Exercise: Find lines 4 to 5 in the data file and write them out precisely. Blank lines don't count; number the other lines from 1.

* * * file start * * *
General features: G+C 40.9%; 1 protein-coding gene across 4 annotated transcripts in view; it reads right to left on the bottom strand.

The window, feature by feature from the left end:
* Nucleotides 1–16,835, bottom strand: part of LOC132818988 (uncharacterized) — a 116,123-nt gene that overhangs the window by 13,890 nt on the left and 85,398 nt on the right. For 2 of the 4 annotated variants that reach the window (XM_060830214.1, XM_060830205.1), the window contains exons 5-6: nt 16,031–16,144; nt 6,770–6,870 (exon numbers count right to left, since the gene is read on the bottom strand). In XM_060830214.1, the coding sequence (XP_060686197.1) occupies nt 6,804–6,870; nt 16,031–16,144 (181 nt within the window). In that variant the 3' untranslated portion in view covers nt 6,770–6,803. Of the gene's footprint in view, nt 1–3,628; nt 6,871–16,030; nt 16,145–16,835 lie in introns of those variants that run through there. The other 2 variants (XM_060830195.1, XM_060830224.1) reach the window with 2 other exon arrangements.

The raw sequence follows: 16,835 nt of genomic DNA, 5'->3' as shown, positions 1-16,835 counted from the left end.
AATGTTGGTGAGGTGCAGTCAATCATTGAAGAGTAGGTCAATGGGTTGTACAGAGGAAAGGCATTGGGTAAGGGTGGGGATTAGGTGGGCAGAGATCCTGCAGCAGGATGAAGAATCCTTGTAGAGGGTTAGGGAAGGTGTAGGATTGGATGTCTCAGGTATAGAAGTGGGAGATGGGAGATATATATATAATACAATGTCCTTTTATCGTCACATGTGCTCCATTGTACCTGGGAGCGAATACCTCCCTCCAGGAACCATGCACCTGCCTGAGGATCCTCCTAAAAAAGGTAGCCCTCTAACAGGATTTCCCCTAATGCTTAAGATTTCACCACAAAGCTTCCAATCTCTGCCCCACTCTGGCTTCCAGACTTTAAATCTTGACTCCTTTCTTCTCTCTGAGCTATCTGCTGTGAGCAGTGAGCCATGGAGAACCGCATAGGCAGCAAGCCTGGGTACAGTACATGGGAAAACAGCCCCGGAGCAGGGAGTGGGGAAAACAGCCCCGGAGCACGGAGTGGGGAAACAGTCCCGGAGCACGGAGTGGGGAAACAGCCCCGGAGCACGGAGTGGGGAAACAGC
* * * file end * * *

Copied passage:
The raw sequence follows: 16,835 nt of genomic DNA, 5'->3' as shown, positions 1-16,835 counted from the left end.
AATGTTGGTGAGGTGCAGTCAATCATTGAAGAGTAGGTCAATGGGTTGTACAGAGGAAAGGCATTGGGTAAGGGTGGGGATTAGGTGGGCAGAGATCCTGCAGCAGGATGAAGAATCCTTGTAGAGGGTTAGGGAAGGTGTAGGATTGGATGTCTCAGGTATAGAAGTGGGAGATGGGAGATATATATATAATACAATGTCCTTTTATCGTCACATGTGCTCCATTGTACCTGGGAGCGAATACCTCCCTCCAGGAACCATGCACCTGCCTGAGGATCCTCCTAAAAAAGGTAGCCCTCTAACAGGATTTCCCCTAATGCTTAAGATTTCACCACAAAGCTTCCAATCTCTGCCCCACTCTGGCTTCCAGACTTTAAATCTTGACTCCTTTCTTCTCTCTGAGCTATCTGCTGTGAGCAGTGAGCCATGGAGAACCGCATAGGCAGCAAGCCTGGGTACAGTACATGGGAAAACAGCCCCGGAGCAGGGAGTGGGGAAAACAGCCCCGGAGCACGGAGTGGGGAAACAGTCCCGGAGCACGGAGTGGGGAAACAGCCCCGGAGCACGGAGTGGGGAAACAGC